On 2nd February, 2010 Facebook announced a new project by a small team of Facebook developers who were working on for the past two years; HipHop for PHP. Facebook claims with HipHop they’ve reduced the CPU usage on their Web servers on average by about fifty percent, depending on the page and as well know less CPU means fewer number of servers, which means less overhead for high scale applications. They also claim that this project has had a tremendous impact on Facebook as it helped in reducing the huge overhead of over 400 billion PHP-based page views every month. The Web at large should benefit from HipHop but its in beta phase now so developers will have to accommodate with it before trying it out.
According to Facebook HipHop for PHP isn’t technically a compiler itself. Rather it is a source code transformer. HipHop programmatically transforms PHP source code into highly optimized C++ and then uses g++ to compile it. HipHop executes the source code in a semantically equivalent manner and sacrifices some rarely used features — such as eval() — in exchange for improved performance. HipHop includes a code transformer, a reimplementation of PHP’s runtime system, and a rewrite of many common PHP Extensions to take advantage of these performance optimizations.
PHP belongs to the category of scripting languages and they are known to generally be less efficient when it comes to CPU and memory usage and according to Facebook:
One common way to address these inefficiencies is to rewrite the more complex parts of your PHP application directly in C++ as PHP Extensions. This largely transforms PHP into a glue language between your front end HTML and application logic in C++. From a technical perspective this works well, but drastically reduces the number of engineers who are able to work on your entire application. Learning C++ is only the first step to writing PHP Extensions, the second is understanding the Zend APIs.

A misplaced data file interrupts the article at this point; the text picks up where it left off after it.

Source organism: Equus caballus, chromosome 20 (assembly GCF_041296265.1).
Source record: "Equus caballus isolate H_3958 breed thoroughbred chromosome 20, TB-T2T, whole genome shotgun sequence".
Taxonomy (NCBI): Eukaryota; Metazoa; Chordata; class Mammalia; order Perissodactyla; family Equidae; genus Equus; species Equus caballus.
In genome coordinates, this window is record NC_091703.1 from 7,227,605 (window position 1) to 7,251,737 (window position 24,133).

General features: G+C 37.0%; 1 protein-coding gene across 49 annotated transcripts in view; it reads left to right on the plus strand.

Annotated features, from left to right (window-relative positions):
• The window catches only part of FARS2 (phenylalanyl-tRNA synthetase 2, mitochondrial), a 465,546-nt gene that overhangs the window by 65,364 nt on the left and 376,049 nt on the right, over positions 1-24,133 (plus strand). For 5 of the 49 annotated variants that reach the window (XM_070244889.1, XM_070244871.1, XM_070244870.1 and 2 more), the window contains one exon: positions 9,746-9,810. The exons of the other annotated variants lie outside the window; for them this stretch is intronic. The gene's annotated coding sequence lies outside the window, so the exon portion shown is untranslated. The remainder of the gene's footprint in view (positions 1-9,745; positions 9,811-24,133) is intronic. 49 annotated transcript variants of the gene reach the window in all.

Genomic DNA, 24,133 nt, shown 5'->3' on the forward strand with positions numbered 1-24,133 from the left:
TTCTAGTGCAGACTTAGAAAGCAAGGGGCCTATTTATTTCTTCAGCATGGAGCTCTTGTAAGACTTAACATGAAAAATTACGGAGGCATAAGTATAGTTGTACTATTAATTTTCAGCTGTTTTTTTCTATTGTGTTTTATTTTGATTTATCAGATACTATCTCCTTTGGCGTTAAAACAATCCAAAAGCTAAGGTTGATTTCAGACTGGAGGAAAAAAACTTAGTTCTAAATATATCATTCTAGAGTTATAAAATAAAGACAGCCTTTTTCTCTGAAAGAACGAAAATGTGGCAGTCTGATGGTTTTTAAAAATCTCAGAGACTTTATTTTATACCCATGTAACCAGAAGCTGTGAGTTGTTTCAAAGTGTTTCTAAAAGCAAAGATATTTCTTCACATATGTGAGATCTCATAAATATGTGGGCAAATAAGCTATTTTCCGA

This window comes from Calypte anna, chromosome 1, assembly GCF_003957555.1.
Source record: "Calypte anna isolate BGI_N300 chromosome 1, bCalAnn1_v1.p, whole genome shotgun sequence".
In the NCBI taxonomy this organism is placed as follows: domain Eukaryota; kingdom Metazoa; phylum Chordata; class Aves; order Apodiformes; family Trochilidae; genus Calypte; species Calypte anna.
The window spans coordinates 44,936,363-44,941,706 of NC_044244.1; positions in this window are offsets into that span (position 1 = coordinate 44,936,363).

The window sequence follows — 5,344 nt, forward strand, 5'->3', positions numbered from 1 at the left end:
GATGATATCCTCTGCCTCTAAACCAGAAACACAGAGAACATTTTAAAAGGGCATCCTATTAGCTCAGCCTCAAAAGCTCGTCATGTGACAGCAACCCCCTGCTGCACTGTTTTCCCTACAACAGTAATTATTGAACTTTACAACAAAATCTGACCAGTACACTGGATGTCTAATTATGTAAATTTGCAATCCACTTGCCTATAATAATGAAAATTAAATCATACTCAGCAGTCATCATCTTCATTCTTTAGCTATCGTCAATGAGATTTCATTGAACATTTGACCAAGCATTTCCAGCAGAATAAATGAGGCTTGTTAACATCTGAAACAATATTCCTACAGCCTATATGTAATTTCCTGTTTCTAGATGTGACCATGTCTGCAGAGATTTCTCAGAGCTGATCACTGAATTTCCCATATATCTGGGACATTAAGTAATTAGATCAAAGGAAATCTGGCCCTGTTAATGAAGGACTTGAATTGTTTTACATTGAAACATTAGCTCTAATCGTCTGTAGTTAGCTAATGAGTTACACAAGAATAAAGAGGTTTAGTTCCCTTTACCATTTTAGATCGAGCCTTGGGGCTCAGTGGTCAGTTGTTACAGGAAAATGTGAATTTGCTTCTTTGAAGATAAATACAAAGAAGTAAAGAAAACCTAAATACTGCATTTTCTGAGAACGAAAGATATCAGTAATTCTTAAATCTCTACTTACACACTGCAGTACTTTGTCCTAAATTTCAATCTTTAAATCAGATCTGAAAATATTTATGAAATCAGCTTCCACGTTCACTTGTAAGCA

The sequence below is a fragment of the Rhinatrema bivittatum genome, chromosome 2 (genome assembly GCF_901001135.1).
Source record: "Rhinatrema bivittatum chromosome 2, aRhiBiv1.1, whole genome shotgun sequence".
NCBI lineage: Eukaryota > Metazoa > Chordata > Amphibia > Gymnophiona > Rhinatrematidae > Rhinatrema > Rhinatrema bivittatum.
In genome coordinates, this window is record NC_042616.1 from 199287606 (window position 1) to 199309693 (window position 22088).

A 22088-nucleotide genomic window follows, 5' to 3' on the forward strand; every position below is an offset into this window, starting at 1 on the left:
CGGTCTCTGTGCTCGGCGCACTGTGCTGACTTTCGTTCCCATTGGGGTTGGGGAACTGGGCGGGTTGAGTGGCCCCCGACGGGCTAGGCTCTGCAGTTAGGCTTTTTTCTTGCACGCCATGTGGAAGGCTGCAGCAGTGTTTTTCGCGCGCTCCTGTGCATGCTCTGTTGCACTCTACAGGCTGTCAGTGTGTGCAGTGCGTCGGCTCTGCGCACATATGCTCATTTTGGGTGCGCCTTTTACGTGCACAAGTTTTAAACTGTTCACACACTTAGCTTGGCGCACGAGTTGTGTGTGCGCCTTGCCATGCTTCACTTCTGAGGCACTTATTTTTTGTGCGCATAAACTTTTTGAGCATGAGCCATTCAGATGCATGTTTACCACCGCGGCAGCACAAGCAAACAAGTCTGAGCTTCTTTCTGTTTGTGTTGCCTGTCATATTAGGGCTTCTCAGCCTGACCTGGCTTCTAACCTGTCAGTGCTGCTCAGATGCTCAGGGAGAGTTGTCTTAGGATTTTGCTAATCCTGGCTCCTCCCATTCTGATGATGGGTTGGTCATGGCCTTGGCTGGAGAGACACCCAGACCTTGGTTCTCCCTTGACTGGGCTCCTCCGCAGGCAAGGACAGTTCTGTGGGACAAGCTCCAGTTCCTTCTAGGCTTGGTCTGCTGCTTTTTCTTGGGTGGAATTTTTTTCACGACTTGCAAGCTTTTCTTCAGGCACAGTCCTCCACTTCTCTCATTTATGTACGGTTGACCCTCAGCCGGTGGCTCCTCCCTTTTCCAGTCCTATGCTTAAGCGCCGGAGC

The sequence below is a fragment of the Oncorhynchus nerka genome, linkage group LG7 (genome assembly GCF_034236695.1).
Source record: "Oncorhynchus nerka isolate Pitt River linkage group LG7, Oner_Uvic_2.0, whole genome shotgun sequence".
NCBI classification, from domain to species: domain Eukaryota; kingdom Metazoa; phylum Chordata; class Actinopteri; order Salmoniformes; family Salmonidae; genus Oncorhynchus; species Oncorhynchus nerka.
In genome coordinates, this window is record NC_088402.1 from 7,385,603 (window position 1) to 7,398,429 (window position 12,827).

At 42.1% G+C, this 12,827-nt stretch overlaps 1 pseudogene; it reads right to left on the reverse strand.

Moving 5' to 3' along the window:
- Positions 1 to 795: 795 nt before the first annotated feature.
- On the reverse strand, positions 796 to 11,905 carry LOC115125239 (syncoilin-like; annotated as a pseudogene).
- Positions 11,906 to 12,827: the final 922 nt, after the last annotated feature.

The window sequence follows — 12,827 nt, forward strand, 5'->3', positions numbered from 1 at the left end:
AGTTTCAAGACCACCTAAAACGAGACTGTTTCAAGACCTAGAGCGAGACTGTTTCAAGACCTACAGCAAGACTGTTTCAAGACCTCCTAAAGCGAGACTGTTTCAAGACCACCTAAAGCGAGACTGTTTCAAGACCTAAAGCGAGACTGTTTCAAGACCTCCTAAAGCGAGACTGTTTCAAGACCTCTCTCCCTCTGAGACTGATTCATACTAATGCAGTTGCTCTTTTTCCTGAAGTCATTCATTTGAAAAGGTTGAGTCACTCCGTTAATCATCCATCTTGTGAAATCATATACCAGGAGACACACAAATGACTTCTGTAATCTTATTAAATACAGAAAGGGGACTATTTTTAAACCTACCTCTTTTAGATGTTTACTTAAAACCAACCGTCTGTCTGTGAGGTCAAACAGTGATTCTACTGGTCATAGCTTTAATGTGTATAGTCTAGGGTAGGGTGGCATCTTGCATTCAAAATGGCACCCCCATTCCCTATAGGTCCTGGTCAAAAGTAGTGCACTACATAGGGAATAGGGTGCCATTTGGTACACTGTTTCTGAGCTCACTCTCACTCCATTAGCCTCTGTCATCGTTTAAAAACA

Since 2007 we’ve thought about a few different ways to solve these problems and have even tried implementing a few of them. The common suggestion is to just rewrite Facebook in another language, but given the complexity and speed of development of the site this would take some time to accomplish. We’ve rewritten aspects of the Zend Engine — PHP’s internals — and contributed those patches back into the PHP project, but ultimately haven’t seen the sort of performance increases that are needed. HipHop’s benefits are nearly transparent to our development speed.
The project has taken two years: eight months to have a version that could be demonstrated, ten months finishing up all the coding, and six months testing the service on production servers and developers have written 300,000 lines of code and more than 5,000 unit tests.
The whole thing sounds very interesting and I guess it will create a buzz in millions of open sources developers but unfortunately the source code link provided by the HipHop Wiki seems broken but I’ll still follow the instructions and give it a try.
You can also check out Facebook’s video on HipHop for PHP:
Courtesy: HipHop for PHP: Move Fast